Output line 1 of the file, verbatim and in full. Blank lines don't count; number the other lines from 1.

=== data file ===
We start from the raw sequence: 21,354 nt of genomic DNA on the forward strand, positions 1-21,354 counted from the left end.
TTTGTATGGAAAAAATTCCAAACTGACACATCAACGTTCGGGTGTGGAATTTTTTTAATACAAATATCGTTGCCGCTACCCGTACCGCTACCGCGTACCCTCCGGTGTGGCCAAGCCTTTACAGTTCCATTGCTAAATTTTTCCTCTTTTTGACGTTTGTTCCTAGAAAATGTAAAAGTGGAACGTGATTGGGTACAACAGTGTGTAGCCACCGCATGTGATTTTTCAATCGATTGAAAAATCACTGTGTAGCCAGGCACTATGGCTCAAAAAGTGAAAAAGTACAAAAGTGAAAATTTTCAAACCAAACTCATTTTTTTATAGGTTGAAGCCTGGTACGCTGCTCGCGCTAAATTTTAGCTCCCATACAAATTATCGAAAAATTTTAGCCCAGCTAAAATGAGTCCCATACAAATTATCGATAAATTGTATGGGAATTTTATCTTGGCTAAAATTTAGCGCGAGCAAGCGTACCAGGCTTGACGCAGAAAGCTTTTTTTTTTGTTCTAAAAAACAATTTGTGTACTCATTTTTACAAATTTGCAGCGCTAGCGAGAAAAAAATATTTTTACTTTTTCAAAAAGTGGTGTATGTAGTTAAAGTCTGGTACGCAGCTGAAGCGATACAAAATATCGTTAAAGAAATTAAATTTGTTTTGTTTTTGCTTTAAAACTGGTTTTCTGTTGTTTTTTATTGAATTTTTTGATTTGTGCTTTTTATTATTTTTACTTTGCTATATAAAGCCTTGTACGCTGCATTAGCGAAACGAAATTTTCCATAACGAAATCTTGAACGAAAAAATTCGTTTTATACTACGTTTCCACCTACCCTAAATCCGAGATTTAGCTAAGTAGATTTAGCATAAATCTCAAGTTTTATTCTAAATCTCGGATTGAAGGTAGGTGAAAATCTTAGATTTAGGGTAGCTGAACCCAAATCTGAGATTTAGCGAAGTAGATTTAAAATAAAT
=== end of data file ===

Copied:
We start from the raw sequence: 21,354 nt of genomic DNA on the forward strand, positions 1-21,354 counted from the left end.